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Cohabitation law: a lesson from Scotland

Following the handing down of the Supreme Court judgment in a Scottish cohabitation case, Gow v Grant [2012] UKSC 29, Lady Hale has stated that lessons can be learnt in England and Wales from the practicability and fairness of Scottish cohabitation law.

Section 28 of the Family Law (Scotland) Act 2006 enables a cohabitant to apply to start financial proceedings when cohabitation ends, and the court can order one person to pay a capital lump sum to the other.

The court will look at whether one party is put at an economic advantage from the contributions made by the other, and whether the contributor should be compensated for the disadvantageous position they find themselves in.

Ms Gow and Mr Grant met in 2001. She was aged 64, he 58. The parties began cohabiting in 2002, but separated in 2008. When she moved in, upon Mr Grant’s encouragement, Ms Gow sold her flat in Edinburgh.

The court at first instance found that, whereas Mr Grant had benefited from an increase in the value of his property, Ms Gow had suffered economic disadvantage having sold her flat, and that she should be compensated with £39,500, being the difference in the value of her flat at the time of sale and the time of the hearing.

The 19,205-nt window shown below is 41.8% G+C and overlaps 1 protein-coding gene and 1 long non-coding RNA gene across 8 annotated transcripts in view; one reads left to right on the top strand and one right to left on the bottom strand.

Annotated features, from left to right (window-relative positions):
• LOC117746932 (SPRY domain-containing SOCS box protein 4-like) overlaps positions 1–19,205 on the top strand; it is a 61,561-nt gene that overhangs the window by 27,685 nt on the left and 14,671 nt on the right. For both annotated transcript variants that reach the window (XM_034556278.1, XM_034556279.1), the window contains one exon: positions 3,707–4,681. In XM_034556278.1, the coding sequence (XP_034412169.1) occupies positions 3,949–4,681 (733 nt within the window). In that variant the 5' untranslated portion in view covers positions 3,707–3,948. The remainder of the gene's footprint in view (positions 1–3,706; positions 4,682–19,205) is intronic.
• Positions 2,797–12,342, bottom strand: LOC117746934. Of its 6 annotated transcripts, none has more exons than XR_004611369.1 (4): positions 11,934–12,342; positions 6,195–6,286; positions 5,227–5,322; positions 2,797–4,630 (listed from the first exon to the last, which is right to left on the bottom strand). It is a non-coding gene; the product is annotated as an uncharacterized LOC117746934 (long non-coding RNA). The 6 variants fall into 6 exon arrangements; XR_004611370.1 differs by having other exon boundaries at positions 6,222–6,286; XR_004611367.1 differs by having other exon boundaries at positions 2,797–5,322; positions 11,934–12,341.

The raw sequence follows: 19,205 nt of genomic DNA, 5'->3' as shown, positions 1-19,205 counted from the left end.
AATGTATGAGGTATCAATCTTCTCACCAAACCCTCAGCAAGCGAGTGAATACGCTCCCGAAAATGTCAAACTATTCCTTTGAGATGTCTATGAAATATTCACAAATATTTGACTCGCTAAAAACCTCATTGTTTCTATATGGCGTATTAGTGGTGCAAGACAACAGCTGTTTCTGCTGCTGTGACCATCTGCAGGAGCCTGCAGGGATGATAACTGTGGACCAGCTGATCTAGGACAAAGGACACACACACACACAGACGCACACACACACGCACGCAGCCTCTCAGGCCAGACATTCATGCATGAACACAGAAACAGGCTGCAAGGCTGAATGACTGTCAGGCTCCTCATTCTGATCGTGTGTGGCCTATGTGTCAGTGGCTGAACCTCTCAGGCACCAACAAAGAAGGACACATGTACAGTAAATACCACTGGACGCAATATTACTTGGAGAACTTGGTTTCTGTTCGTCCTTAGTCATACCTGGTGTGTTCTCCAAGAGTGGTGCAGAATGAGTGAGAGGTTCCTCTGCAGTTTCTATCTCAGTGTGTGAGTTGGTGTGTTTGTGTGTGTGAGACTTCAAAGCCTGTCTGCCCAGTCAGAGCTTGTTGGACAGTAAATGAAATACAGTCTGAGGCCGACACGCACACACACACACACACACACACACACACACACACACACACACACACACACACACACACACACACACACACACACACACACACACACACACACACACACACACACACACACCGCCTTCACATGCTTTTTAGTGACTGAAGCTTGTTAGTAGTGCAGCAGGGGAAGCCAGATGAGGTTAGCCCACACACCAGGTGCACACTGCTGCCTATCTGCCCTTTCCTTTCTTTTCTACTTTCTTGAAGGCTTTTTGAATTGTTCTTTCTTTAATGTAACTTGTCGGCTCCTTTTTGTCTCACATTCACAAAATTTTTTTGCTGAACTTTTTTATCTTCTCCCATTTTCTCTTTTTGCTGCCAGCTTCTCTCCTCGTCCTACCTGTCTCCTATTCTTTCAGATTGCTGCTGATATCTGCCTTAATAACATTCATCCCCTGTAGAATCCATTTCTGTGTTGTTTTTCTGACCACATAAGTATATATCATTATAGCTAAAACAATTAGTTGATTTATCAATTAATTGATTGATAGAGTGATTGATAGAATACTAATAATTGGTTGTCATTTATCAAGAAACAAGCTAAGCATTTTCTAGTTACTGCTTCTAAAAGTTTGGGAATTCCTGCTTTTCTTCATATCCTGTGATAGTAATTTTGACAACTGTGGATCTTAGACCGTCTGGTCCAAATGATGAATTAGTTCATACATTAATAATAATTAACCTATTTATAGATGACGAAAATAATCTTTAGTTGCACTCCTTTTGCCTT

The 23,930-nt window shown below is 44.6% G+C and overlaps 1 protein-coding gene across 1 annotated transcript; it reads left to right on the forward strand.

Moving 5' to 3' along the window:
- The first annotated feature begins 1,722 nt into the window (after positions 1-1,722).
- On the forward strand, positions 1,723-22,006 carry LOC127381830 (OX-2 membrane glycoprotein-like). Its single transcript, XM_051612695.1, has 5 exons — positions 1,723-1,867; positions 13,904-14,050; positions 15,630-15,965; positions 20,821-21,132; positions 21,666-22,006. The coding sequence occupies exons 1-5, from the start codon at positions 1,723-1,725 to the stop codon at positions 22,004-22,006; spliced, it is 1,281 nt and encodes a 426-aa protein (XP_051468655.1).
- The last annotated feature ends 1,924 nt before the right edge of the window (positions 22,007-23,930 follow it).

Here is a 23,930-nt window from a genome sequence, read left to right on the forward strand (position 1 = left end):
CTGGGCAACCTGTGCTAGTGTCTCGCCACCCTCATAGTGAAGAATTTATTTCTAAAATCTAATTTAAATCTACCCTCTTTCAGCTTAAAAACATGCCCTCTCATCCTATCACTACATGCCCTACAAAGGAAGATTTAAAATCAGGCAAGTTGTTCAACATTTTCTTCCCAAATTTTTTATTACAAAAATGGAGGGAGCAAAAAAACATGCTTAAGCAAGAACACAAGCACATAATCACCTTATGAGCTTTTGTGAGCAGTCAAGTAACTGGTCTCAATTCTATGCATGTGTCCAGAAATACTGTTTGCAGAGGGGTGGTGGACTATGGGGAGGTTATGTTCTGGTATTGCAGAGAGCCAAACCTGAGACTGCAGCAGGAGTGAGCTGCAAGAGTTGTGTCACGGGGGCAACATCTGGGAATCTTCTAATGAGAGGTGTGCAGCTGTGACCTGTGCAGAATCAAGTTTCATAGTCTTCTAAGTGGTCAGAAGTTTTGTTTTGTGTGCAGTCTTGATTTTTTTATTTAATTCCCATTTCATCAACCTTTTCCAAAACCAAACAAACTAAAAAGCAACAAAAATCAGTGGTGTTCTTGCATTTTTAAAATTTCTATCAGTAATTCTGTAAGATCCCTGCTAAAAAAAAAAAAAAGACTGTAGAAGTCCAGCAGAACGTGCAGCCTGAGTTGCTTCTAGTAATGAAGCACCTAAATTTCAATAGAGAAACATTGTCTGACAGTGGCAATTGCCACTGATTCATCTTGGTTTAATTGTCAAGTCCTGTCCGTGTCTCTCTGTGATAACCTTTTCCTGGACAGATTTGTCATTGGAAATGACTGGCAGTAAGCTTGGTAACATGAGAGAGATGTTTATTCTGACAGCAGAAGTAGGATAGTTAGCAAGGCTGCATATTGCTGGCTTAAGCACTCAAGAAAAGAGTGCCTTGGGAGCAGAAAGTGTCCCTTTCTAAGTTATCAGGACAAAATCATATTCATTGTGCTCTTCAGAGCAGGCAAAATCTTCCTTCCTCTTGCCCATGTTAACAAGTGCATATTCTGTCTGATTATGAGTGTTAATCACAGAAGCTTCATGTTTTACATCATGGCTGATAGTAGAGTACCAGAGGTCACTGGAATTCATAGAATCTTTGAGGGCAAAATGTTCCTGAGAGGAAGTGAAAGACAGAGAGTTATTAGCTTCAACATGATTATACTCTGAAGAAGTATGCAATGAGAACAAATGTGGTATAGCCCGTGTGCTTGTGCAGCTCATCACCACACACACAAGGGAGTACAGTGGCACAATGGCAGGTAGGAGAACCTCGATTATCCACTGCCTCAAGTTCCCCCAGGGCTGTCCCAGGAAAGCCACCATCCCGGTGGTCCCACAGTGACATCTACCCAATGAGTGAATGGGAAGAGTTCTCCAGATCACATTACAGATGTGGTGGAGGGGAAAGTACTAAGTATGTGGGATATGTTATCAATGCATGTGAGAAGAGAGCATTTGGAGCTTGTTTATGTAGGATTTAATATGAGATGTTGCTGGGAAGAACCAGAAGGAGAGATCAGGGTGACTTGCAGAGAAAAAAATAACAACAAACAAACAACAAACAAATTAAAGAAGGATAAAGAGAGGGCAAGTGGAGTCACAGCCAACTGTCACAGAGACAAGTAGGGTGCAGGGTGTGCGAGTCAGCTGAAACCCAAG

Although the award was initially set aside by the appeal court, it was later affirmed by the Supreme Court.

Lady Hale made it clear that the Scottish remedies should be made available south of the border.

David Woodward, partner and head of Private Business at TLT and national secretary of Resolution, comments; “The government said it would consider the experience of cohabitation law in Scotland before deciding whether to legislate in England. Now we have had the Scottish experience there is no reason to deny those south of the border the protection given to cohabitants in Scotland. Sadly, the indications are that the government has no enthusiasm for such legislation which will be left firmly in the long grass”.

This publication is intended for general guidance and represents our understanding of the relevant law and practice as at August 2012. Specific advice should be sought for specific cases; we cannot be held responsible for any action (or decision not to take action) made in reliance upon the content of this publication.

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